California Lists BPS on Prop 65

California Lists BPS on Prop 65

January 10, 2024

The Developmental and Reproductive Toxicant Identification Committee voted unanimously to list bisphenol S as a reproductive toxicant under Prop 65 

On Dec. 29, the California Office of Environmental Health and Hazard Assessment (OEHHA) formally added bisphenol S (BPS) as a reproductive toxicant under the Safe Drinking Water and Toxic Enforcement Act of 1986, commonly known as Prop 65. The decision to list BPS under Prop 65 will affect manufacturers across a variety of industries, as BPS can be found in an array of consumer products, including sportswear, raingear, infant clothing, blankets, curtains, food can coatings, nonstick pans, and thermally printed receipts produced at gas pumps and cash registers.

BPS and other bisphenols are common replacements to bisphenol A (BPA), which was listed under Prop 65 as a reproductive toxicant in 2015 and as a developmental toxicant in 2020. Products resulting in significant exposure to BPS will require warnings starting one year from the listing date, Dec. 29, 2024. 

Weighing the evidence for Prop 65 listing of bisphenol S

The listing follows a virtual meeting on Dec. 12 where OEHHA convened the Developmental and Reproductive Toxicant Identification Committee (DARTIC), which "serves as the state's qualified experts for determining whether a chemical has been clearly shown to cause reproductive toxicity." 

During the Dec. 12 meeting and vote, participants referenced a 137-page hazard identification document, "Evidence on the Female Reproductive Toxicity of Bisphenol S," published in October 2023 by OEHHA. The document identifies 23 human epidemiologic studies of possible effects of BPS on the female reproductive system. These were cohort, case-control, or cross-sectional studies that assessed individual-level exposure to BPS and several different female reproductive outcomes, including gestational diabetes, thyroid hormones, sex steroid hormones, and polycystic ovary syndrome (PCOS).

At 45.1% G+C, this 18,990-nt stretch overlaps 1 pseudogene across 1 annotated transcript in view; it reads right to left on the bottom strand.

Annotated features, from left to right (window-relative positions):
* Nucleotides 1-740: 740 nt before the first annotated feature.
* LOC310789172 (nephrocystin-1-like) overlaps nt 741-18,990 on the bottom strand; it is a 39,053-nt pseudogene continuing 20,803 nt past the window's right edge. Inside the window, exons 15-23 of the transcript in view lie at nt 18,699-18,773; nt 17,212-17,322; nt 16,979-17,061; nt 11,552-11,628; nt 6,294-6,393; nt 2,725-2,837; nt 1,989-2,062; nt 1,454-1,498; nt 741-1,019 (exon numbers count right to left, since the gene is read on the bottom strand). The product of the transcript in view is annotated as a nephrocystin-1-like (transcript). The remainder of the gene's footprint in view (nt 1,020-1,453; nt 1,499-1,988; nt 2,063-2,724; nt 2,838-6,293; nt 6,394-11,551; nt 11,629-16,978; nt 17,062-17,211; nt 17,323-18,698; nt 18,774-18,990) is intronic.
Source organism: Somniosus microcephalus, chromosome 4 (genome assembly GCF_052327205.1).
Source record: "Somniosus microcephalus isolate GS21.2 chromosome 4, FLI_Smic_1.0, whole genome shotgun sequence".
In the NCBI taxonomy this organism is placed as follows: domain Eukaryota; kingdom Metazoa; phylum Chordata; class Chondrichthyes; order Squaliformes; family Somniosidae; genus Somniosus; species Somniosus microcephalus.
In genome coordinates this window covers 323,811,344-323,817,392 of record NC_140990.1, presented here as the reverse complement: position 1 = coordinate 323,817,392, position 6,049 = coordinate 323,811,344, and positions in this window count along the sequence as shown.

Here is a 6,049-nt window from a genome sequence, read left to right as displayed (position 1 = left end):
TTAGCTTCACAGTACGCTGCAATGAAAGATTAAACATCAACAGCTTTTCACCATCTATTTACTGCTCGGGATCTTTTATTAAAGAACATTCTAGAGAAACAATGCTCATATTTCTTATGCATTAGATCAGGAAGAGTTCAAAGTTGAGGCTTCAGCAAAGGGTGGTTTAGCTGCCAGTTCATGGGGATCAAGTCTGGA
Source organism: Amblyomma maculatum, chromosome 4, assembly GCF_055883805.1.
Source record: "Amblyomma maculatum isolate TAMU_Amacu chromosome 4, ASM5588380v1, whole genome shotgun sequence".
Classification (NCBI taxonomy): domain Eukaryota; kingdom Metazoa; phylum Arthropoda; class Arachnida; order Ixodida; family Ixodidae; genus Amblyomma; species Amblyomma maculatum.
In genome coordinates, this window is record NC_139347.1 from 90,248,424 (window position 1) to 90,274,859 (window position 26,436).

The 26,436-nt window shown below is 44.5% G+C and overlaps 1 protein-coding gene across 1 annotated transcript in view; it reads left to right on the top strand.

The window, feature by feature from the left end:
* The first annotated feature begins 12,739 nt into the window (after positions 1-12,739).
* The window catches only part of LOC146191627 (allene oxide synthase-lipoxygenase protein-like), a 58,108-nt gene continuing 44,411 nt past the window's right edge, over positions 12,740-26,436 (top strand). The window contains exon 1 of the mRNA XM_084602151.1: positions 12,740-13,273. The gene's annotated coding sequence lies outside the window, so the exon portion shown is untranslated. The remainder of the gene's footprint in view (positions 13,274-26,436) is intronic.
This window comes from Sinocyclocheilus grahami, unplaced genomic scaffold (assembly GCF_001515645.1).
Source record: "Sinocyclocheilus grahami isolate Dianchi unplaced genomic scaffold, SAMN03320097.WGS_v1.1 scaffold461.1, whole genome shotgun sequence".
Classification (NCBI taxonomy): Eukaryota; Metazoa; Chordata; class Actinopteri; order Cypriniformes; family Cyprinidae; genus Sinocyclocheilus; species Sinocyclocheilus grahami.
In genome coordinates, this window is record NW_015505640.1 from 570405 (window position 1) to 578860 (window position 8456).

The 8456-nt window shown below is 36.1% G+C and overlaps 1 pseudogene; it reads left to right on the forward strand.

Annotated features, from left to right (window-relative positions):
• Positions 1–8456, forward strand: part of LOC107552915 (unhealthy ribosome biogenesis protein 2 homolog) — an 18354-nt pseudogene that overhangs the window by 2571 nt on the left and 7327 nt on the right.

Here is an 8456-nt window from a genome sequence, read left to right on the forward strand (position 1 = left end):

The document also includes a review of 43 animal studies and related pharmacokinetics of BPS. According to the pharmacokinetics section of the document, BPS has been found in human blood, umbilical cord blood, amniotic fluid, breast milk, semen, skin, and urine but has not been found to accumulate in tissues or blood over time.

In the Dec. 12 meeting, DARTIC voted 9 to 0 to list BPS as a female reproductive toxicant, stating that BPS "was clearly shown through scientifically valid testing according to generally accepted principles to cause female reproductive toxicity."

Potential future regulatory developments for bisphenol S

DARTIC will convene again in 2024 to consider the effects of BPS on male reproductive toxicity and developmental toxicity. Other countries are also considering legislation concerning BPS. In Jan. 2023, the European Chemicals Agency (ECHA) added BPS to the candidate list for substance of very high concern (SVHC) designation while it investigates BPS for reproductive toxicity and endocrine disruption. ECHA also lists Bisphenol A, Bisphenol B, and 2,2-bis(4'-hydroxyphenyl)-4-methylpentane as SVHCs.


Related substances are also being monitored for potential restrictions, making the search for viable alternatives even more challenging. In 2022, Germany proposed additional restrictions on Bisphenol F and Bisphenol AF and its salts, as they meet the World Health Organization criteria for endocrine disruptors in the environment. Other ECHA Member States have recommended the restriction of more than 30 bisphenols due to their potential hormonal or reprotoxic effects. 

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